I'm pleased to welcome Russell Brakefield to Michigander Monday!
Debbie: Russell, please tell us a little about yourself.
Russell: I grew up on the West Side of the state, near Grand Rapids. I studied poetry and world literature at Central Michigan University as an undergraduate. I received an MFA in poetry in 2011 from Michigan Helen Zell Writers’ Program and taught at Michigan for many years. I write poetry and teach college writing courses. Sometimes I sell books. Sometimes I play the banjo. I like reading, hiking, biking, skiing, live music, and mopeds. I've live in Michigan almost my entire life, though I'm in Denver right now teaching at the University of Denver.
Debbie: And, of course, we want to know all about your forthcoming book.
Russell: My first collection of poetry Field Recordings is due out in March from Wayne State University Press as part of their Made in Michigan Series. Field Recordings uses American folk music as a lens to investigate themes of origin, family, art, and masculinity. The book is anchored by a long poem that tracks the famous ethnomusicologist Alan Lomax on his 1938 journey through Michigan collecting music for the Library of Congress. So the book is about Michigan history, landscape, and music, but it is also about how those things have affected my own voice and personal history. In addition to that, I was recently included in a few anthologies of writing; one about Isle Royale and one about the Upper Peninsula. I have new poems coming out this year including work in Bomb, The Literary Review, The Southeast Review, and Shallow Ends.
Debbie: Other books or projects on the horizon?
Russell: I'm working on several projects right now, but mostly I've been excited just to sit down and write poems about whatever digs its hooks into my brain on that day. I loved working to finish a book, but being done is also very liberating for my writing process. I am working on a book of poems about the national parks, which may or may not ever see the light of day. For me, writing and researching about the national parks has simply been a way to feel proactive in a time of imminent environmental disaster.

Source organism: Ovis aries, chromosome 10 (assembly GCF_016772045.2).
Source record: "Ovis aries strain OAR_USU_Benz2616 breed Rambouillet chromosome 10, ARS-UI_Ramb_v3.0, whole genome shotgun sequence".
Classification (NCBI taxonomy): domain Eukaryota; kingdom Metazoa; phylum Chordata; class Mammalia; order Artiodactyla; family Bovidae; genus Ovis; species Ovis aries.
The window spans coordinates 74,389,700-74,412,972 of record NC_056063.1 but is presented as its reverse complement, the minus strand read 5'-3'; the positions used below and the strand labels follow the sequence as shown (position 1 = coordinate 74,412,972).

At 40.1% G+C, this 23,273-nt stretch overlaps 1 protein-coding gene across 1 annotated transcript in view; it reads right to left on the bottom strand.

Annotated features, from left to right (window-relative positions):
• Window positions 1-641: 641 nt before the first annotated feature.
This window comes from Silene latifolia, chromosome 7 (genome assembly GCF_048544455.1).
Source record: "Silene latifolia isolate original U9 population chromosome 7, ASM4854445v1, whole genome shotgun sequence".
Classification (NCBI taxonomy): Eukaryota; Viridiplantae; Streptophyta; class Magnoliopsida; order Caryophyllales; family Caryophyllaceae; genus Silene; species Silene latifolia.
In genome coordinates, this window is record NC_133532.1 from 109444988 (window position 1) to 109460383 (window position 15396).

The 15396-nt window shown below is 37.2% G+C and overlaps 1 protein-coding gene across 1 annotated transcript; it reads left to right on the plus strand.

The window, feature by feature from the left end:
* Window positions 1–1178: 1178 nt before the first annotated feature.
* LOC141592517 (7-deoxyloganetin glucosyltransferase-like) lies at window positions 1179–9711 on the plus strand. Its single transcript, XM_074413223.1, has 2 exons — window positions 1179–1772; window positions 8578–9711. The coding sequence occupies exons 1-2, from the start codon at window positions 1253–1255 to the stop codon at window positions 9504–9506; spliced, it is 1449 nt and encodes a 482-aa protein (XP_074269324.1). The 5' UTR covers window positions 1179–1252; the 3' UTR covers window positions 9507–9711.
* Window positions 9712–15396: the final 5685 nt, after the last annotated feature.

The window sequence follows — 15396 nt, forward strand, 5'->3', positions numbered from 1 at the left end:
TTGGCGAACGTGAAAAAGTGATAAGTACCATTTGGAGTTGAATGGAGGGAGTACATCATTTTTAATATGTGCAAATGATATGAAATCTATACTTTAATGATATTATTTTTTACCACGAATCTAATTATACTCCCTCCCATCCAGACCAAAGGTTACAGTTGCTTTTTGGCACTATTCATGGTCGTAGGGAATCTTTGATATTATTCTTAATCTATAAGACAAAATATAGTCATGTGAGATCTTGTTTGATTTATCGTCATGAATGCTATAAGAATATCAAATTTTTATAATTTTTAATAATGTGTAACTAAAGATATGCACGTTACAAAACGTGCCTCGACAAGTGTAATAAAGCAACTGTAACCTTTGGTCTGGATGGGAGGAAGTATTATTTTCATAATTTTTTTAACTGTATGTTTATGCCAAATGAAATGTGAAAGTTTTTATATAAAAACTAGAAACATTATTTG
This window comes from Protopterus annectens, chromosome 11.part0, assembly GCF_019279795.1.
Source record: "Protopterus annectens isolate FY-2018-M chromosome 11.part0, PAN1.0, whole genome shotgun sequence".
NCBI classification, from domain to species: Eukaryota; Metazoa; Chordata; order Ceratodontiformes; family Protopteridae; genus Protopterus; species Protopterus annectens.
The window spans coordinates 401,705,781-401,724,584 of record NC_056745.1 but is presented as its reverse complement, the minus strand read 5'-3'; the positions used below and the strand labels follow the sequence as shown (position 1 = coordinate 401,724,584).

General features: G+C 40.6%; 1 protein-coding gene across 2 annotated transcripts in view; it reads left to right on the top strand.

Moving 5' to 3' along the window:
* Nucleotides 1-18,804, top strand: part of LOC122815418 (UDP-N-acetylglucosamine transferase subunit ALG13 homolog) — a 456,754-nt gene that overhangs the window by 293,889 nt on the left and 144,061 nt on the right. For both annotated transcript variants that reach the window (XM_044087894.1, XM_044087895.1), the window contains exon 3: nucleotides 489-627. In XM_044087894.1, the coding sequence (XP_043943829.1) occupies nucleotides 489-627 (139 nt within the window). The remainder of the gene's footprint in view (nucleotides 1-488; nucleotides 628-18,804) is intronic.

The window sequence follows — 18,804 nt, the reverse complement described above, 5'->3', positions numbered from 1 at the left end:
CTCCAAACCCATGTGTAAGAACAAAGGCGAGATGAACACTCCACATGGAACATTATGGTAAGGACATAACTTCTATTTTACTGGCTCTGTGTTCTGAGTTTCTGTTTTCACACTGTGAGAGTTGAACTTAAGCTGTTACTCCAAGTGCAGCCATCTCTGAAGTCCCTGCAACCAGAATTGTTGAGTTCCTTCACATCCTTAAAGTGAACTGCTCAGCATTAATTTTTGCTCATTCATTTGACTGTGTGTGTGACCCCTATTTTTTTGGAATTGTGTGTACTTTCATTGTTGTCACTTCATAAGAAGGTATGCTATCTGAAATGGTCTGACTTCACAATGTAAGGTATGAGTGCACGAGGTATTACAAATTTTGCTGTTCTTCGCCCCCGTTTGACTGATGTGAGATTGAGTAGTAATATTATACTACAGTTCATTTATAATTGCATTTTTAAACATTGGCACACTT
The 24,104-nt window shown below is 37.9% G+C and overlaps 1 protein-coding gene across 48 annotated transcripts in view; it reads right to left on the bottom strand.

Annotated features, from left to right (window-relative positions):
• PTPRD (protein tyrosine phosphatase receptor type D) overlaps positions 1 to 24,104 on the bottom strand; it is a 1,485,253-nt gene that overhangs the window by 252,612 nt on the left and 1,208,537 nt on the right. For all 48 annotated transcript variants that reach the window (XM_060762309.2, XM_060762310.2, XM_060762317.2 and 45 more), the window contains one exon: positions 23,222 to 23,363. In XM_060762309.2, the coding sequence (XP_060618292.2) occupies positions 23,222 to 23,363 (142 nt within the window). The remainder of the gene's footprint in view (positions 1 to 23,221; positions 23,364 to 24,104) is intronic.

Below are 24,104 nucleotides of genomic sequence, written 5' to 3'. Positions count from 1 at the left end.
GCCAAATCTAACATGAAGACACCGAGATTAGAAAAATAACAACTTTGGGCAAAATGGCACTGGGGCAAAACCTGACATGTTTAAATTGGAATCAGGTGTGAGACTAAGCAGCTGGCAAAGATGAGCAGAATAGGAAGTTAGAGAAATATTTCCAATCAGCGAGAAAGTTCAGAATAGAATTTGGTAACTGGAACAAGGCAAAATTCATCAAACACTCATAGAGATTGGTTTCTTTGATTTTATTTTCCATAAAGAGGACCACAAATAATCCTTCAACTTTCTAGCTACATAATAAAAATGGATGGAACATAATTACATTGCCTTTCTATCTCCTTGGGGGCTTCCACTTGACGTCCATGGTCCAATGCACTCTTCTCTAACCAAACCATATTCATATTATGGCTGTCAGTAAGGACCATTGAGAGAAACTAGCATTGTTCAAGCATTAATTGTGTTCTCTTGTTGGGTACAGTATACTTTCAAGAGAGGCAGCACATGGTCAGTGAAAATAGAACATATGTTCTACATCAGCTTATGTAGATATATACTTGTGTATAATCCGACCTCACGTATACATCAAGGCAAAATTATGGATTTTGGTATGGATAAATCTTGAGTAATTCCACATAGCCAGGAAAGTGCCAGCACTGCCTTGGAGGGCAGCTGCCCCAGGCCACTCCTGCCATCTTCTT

Debbie: Upcoming appearances?
Russell: I'm doing quite a few readings to promote the new book in the spring. I'll be at the Association of Writers and Writing Programs conference in Tampa in March. I'll also be launching my book in Michigan in April. I'm reading at Third Man Books in Detroit on April 5th, Literati Bookstore in Ann Arbor on April 6th, and I'll be in Grand Rapids and Kalamazoo after that. I'm also doing several readings in Colorado at the end of April. I play banjo in an acoustic music project called winter/sessions as well, and we have a few shows scattered throughout the spring. I have information about readings and other events at my website russellbrakefield.com.
Debbie: Do you have a favorite Michigan bookstore? And/or a favorite Michigan library?
Russell: I worked for three years at Literati Bookstore in Ann Arbor, and it is my favorite bookstore. The booksellers there (past and present) are like family to me. It also happens to be objectively the best bookstore in the country, with an amazing curated selection of books, great coffee, and really incredible events. I'm looking forward to launching my book there in the spring. I'll also give a shout out to the Yankee Clipper Branch Library in Grand Rapids, where my mom used to bring me as a kid. Back then I think I was mostly interested in King Arthur and Mad Magazine, but it was a formative place for me nonetheless.
Debbie: How about a favorite place in Michigan?
Russell: There is a secret beach in Northern Michigan that I love. I can't tell you where it is, but take my word that it is breathtaking. I also love the U.P, especially the Pictured Rocks area, Copper Harbor, and Isle Royale.
Debbie: Do you have a Michigan event or happening that you love to attend?
Russell: The Harvest Gathering, put on annually in Lake City by the Earthwork Music Collective, has been an important event for me for many years. My favorite Michigan band (I think we can still claim them) is Greensky Bluegrass. They host a weekend at Bells Beer Garden in June and a festival in Northern Michigan each summer, both of which are incredibly inspirational events, and are a sort of family reunions for me. Also an important Michigan event for me, the first snow that is so big it shuts down traffic so you can walk down the middle of the empty streets at night.
Debbie: A few fun Michigan people we should all know about?
Russell: Oh there are so many. Poets. Musicians. Plus too many other amazing farmers, artists, builders, teachers, etc. to name here. A few Michigan writers that really helped me along: Keith Taylor, Raymond McDaniell, Laura Kasischke, Robert Fanning. I'll plug the Earthwork Music collective again, especially Seth Bernard and my good friend Mark Lavengood, two musicians who are fighting the good fight.
Debbie: Something you'd like a non-Michigander to know about Michigan?
Russell: It is as cold as you think it is, but the summers make it all worth it. The contrasts in the seasons is a good metaphor for many aspects of what makes this state what it is and also a good test in how to practice gratitude and perseverance.
Debbie: Gratitude and perseverance - that would be a great state motto! Last question. Some folks in Michigan refer to themselves as Michiganders, others as Michiganians. For our ongoing vote tally: are you a Michigander or a Michiganian?
Russell: Michigander is of course the only right answer to this question.
Debbie: Agreed! (Oops - so much for my impartial tallying... :) We shall add you to the Michigander column. Thank you for joining us today for Michigander Monday!